I really just wanted to experience the entirety of the human condition. The ins and outs, ups and downs, goods and bads of it and just have a really rich experience of living. I didn’t think these human experiences would be all good. But I thought they’d all be important. They’d change my perspective.

3. Determine when a tool has become an escape hatch

The Scarcity Loop isn’t just in technology. It’s in all sorts of other nooks and crannies of everyday life, including our food system (read chapter 8 of Scarcity Brain to learn more).

I used to come home from work on Friday and be pulled to the pantry for my wife’s bulk-size bag of kettle corn or peanut M&Ms. And I’d eat way too much of it.

When I was working on my nutrition with Trevor Kashey—my most brilliant friend and star of chapter 14 of The Comfort Crisis—he had no advice, just a question: “What happens on Friday when you get home from work?”

“Well, I get home from work earlier … and I usually sit in the kitchen and send some final emails, and then I feel like the week is done, and …” Bingo. I was using food to reward myself and come down from stress.

Figuring out what happens just before you do an action you want to stop is critical. There’s an underlying trigger.

For my mom, fear and stress triggered her to reach for her phone. For me, stress triggered me to reach for junk food.

If you can understand, like Trevor said, “what happens just before,” you can begin to find a better way to manage. (P.S. Work with Trevor here.)

4. Urge surf or find a better escape

Once you understand some of the triggers that lead you do a behavior you may not want to, you can start to make changes.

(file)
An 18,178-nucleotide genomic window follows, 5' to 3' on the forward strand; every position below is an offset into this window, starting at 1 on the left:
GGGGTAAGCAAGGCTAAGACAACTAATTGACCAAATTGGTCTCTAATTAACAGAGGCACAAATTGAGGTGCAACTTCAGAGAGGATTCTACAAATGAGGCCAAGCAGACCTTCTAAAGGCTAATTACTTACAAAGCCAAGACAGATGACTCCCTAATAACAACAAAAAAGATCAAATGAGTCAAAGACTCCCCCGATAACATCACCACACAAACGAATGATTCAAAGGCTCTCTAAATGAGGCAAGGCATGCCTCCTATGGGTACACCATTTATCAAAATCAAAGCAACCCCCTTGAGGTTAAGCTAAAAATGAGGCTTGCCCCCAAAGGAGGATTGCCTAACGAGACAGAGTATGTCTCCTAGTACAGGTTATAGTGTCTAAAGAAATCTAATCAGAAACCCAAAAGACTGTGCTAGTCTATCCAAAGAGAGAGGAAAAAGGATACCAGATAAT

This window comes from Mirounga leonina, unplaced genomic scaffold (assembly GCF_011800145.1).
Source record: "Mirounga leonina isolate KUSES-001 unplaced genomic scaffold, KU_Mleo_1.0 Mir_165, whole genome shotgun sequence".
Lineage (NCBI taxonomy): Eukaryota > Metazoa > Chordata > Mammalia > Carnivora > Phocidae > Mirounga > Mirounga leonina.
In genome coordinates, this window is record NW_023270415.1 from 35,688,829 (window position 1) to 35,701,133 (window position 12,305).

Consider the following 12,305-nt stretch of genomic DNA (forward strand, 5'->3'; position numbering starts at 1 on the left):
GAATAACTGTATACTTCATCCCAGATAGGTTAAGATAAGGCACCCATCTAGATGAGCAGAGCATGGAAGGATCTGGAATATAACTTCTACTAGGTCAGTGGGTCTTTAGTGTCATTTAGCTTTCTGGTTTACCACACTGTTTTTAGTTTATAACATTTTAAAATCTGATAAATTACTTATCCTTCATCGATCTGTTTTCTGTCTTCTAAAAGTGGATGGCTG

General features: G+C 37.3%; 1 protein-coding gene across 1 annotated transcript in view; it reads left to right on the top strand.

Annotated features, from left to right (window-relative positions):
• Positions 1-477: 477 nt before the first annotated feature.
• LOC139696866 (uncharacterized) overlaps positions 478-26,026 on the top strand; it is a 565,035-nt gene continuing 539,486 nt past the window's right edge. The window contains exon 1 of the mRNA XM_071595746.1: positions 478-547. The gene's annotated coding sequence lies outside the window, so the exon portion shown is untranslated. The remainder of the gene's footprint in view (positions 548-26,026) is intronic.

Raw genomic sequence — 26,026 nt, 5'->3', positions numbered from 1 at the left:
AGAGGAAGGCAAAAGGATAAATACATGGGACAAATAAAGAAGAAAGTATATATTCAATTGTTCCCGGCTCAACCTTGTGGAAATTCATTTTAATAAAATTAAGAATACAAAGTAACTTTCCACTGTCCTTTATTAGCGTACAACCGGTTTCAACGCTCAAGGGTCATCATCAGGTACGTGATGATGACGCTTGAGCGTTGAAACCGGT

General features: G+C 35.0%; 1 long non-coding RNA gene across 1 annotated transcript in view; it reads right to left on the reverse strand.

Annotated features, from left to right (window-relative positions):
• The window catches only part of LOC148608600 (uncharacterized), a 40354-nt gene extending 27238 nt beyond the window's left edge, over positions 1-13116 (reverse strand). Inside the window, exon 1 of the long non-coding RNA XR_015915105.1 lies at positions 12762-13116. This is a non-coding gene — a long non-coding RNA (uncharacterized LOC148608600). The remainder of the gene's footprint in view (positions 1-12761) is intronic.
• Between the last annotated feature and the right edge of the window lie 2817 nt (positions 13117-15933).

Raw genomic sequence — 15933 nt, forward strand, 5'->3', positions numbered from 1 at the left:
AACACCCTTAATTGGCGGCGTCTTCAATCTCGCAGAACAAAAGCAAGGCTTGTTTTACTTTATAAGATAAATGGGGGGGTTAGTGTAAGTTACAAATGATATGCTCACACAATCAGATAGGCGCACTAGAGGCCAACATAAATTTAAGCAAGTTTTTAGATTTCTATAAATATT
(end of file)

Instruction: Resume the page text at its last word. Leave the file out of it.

According to the famed University of Washington researcher Alan Marlatt, one option is to “urge surf.” He explained it like this: “You can’t get rid of (cravings). They are going to happen. So you have to learn some sort of acceptance, a recognition of what’s going on, and a more mindful perspective. Then you can ride them out. You can let go without giving in.”

He often had his patients focus on their breathing when an urge popped up.

He’d tell them to “ride the ‘wave’ by using the breath as a kind of surfboard.” The more you surf the urges—that is, sit with the discomfort of wanting to do a thing but focus on your breathing instead—the less appealing that thing becomes over time.

Or you can find another way to deal with the internal trigger. In my case, Kashey recommended that I “find some ‘calorie negative’ ways of dealing with stress,” he said.

“Walking is my number one,” he said. “It relieves more stress and is health-promoting. It leads you to burn calories rather than onboard them. And it removes you from the situation and adds time for reflection, where you can realize that you weren’t really hungry.”

I started going for a walk when I got home on Friday, and my life improved.

5. Find a balance

I’m not saying we should never use the Scarcity Loop to escape. That would be silly.

But I do think we often unconsciously fall into it to find relief, as Eyal, Kashey, Marlatt, and many other thinkers have shown.

It’s more productive to use the scarcity loop “on purpose with purpose” (another Trevor Kashey phrase).

We need to understand where, why, and how we slip into the loop and the motives of the larger forces using it.

We often feel guilty for any and all behaviors we want to do less of. For example, eating junk food, surfing social media, binging Netflix, shopping online, etc.

A better method is to do them intentionally. No guilt involved. Simply set aside dedicated time or resources for the behavior. And when you do, enjoy the hell out of it. No shame. For example:

  • Scroll social media for specific time periods each day
  • Binge Netflix on certain weekends
  • Eat a bunch of Doritos every week or so
  • Go down internet rabbit holes

The point is to do the behaviors on your terms rather than letting underlying emotions drive you into them for reasons that give you short-term relief.

Have fun, don’t die, and thanks to my mom, the badass, for sharing her experience (being mom to a writer means any conversation can end up in a newsletter).